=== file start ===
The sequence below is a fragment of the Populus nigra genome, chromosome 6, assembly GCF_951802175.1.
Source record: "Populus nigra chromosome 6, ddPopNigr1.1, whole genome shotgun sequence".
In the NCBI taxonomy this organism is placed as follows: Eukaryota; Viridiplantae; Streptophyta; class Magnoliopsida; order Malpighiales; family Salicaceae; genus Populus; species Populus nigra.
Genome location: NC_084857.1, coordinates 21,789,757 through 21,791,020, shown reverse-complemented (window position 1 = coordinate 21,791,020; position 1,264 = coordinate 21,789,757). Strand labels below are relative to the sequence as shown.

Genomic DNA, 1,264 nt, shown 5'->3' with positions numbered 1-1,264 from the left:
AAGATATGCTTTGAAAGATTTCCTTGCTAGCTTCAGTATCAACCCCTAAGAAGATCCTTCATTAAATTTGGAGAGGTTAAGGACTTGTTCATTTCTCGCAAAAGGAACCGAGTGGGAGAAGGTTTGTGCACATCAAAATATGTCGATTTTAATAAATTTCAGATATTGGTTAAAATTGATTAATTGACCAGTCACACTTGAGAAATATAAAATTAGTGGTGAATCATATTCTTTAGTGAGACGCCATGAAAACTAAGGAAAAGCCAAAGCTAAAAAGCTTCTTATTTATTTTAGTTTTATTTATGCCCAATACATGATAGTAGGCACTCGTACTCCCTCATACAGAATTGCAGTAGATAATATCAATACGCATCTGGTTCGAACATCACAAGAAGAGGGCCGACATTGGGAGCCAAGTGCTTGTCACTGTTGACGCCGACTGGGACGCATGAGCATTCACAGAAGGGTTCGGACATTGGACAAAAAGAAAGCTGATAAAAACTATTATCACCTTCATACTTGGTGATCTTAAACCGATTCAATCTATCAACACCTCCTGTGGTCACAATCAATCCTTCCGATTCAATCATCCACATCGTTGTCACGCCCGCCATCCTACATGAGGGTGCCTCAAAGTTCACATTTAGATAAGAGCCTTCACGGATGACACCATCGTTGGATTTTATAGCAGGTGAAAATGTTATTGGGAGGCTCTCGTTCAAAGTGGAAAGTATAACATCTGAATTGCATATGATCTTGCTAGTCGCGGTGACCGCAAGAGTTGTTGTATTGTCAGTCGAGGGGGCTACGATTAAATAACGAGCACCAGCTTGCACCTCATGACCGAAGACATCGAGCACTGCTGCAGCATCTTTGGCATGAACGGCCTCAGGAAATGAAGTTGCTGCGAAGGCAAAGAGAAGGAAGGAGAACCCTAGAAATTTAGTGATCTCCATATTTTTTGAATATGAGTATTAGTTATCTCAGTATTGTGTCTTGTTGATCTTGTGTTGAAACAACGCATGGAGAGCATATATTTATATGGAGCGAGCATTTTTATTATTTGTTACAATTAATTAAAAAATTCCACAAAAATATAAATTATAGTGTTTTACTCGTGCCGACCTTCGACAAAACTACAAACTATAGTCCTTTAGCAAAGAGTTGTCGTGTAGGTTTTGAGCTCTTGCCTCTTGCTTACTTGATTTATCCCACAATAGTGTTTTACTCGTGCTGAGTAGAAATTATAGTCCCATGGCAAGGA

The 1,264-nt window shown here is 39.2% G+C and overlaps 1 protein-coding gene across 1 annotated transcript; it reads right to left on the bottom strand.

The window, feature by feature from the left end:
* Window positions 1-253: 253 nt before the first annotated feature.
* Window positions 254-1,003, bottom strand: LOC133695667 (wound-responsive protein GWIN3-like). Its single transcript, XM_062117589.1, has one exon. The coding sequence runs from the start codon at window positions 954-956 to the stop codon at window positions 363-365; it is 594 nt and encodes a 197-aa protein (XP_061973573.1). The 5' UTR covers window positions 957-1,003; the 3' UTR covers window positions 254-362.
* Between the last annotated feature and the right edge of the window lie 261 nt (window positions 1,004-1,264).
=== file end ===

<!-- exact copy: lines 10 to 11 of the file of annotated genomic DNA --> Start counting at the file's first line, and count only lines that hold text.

* Window positions 254-1,003, bottom strand: LOC133695667 (wound-responsive protein GWIN3-like). Its single transcript, XM_062117589.1, has one exon. The coding sequence runs from the start codon at window positions 954-956 to the stop codon at window positions 363-365; it is 594 nt and encodes a 197-aa protein (XP_061973573.1). The 5' UTR covers window positions 957-1,003; the 3' UTR covers window positions 254-362.
* Between the last annotated feature and the right edge of the window lie 261 nt (window positions 1,004-1,264).